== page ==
I kicked this topic off a few years ago and haven't been active on here in a long time (apologies).
By way of an update, I recently shared my updated journey here:
Last year I met the 2 female paramedics that responded to my family's 911 call. I strongly encourage you to do the same! The Region of Waterloo Public Health wrote this article as a result:
In the 4 years post-stroke (left inferior cerebellar CVA Dec 2015) I've seen considerable improvements (mine are all cognitive – I never had any outward signs except when I was tired and would get a little wobbly). I've also engaged in some advocacy work with Heart & Stroke Canada which I've found really rewarding.
I am 100% me on the outside and 80% me cognitively. I had a Neuro Psych Assessment done back in 2018 which validated a lot of the issues I was having. It also confirmed that I am functioning well below my expected capacity, even though for the most part I fall within the low/normal range for the population, failing in a few areas entirely. This was helpful because friends would often say "80% you is like 100% for a normal person like me" and I'd get so frustrated.
Here is what has worked for me in my recovery:
– Binocular Vision testing/retraining to help with visual struggles, jumpy eyes, dizzy, inability to read without getting tired,difficulty reading/understanding, etc.
– Massage therapy monthly to help with headaches (mostly tied to balance and vision issues-suboccipital muscle in particular)
– Proprioception therapy (form of physiotherapy/vestibular therapy) for balance, coordination, stamina, learning where noise is coming from (eyes closed)
– CAP testing for hearing difficulties – if you struggle in noisy environments, can't keep track of conversations, can't keep up with fast speech, etc.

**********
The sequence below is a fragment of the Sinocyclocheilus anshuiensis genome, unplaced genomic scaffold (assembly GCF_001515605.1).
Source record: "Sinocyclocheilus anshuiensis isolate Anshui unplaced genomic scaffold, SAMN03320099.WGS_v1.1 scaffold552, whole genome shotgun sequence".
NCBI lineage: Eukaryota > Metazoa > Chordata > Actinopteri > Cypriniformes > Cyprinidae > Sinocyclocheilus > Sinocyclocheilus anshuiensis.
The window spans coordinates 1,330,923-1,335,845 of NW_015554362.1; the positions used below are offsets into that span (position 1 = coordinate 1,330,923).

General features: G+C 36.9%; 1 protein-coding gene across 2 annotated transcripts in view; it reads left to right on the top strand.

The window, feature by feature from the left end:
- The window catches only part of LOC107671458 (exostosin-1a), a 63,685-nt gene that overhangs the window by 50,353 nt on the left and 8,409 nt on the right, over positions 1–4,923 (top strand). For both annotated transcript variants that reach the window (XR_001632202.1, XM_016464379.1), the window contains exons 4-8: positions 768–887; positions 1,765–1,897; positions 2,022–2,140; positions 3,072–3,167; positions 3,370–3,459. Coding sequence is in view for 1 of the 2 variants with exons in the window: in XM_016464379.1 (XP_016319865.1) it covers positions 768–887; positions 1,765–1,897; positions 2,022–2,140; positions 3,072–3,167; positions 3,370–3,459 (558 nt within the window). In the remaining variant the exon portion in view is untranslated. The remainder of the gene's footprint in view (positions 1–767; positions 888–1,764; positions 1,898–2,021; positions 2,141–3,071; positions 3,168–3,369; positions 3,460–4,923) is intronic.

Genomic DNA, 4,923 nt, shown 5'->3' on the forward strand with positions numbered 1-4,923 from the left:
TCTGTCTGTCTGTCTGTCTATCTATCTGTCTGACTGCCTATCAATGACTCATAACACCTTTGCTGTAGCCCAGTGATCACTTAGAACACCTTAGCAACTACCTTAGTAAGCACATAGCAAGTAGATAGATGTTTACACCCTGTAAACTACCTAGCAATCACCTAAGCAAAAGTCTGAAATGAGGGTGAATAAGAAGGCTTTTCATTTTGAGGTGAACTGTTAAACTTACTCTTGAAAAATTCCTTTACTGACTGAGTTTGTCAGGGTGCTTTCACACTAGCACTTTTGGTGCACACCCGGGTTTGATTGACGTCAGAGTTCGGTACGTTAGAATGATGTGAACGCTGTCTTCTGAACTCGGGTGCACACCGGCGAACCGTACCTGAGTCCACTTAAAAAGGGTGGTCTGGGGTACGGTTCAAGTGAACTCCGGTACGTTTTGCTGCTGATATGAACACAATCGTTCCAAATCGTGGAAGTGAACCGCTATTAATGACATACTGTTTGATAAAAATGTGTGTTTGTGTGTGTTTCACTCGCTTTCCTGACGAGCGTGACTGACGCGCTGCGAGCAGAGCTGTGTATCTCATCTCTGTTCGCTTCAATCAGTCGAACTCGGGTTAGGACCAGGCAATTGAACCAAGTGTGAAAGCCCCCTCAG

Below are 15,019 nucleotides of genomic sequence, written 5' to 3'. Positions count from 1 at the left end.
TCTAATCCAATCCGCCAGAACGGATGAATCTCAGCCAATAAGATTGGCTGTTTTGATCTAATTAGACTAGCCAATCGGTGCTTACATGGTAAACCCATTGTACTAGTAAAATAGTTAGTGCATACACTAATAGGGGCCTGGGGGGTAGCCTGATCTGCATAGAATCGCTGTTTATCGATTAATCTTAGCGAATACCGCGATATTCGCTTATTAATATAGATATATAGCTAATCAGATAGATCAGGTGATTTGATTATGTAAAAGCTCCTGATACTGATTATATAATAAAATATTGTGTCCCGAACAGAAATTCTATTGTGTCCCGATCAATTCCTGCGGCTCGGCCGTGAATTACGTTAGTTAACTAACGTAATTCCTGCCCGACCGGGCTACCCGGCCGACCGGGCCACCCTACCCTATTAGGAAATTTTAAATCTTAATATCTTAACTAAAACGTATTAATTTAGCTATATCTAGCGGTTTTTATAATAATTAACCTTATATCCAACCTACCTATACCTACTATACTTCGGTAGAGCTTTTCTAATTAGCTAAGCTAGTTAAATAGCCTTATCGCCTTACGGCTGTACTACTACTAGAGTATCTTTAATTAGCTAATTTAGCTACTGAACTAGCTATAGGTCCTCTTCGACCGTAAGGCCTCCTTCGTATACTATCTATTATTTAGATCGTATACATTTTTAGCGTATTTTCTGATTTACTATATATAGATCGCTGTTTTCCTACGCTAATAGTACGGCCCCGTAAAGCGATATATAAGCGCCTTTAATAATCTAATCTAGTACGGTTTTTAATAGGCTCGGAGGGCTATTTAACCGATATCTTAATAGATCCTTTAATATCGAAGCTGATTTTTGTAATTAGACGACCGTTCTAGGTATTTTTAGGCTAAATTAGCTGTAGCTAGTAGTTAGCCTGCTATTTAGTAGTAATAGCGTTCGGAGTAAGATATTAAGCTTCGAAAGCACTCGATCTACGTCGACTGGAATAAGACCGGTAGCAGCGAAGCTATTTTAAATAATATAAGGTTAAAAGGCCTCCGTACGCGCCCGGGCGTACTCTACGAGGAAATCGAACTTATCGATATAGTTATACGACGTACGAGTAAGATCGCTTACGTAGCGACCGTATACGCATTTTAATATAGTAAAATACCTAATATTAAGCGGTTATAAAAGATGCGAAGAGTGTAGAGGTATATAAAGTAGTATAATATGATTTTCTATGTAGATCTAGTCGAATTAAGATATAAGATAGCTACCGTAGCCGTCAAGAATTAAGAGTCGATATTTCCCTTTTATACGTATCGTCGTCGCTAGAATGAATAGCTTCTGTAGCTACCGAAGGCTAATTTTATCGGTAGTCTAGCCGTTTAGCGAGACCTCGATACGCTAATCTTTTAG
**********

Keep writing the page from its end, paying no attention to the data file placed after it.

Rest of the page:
– Constant Therapy app for cognitive improvement – there is a one month free trial
– being comfortable with being uncomfortable – I push myself outside my comfort zone daily to help my brain create new pathways. Rest (when needed) then do it again. Repetition has been good for me. For instance, I couldn't stand being in a coffee shop (my volume is turned up to 10 now and everything is loud and I can't put background noise in the background). So I booked meetings every week in a coffee shop for 30 minutes, I'd put a radio on at work while I was trying to read, all things to challenge my brain to manage the noise. Now, I can tolerate more noise, including Disney World. When I'm cognitively tired before arriving at a restaurant, I will wear earplugs to drown out 33dB of noise. Continuing to challenge my brain has been the biggest step towards improvement for me.
I don't actively participate here anymore. If you're in Canada you can find me on the Heart & Stroke Canada, FB Group "Community of Survivors" – I was part of the initial group of survivors when Heart & Stroke Canada launched this in late 2017, now we have 2,000+ members and it is very active every day (granted you have all types of heart and stroke survivors so it's not specific). Through that group I met (in person) another cerebellar stroke survivor and it was an awesome experience. I'm also on the FB Group "Cerebellar Stroke" – a worldwide group with only 390 members that is hosted/moderated by survivors (not affiliate with an organization at all).
If you're on Twitter you'll find me @SharonDreher
Wishing you all continued recovery as you push for more!
PS – @colleenyoung I'm not sure how to flag this for others to see it. Your help would be welcome. Thanks so much!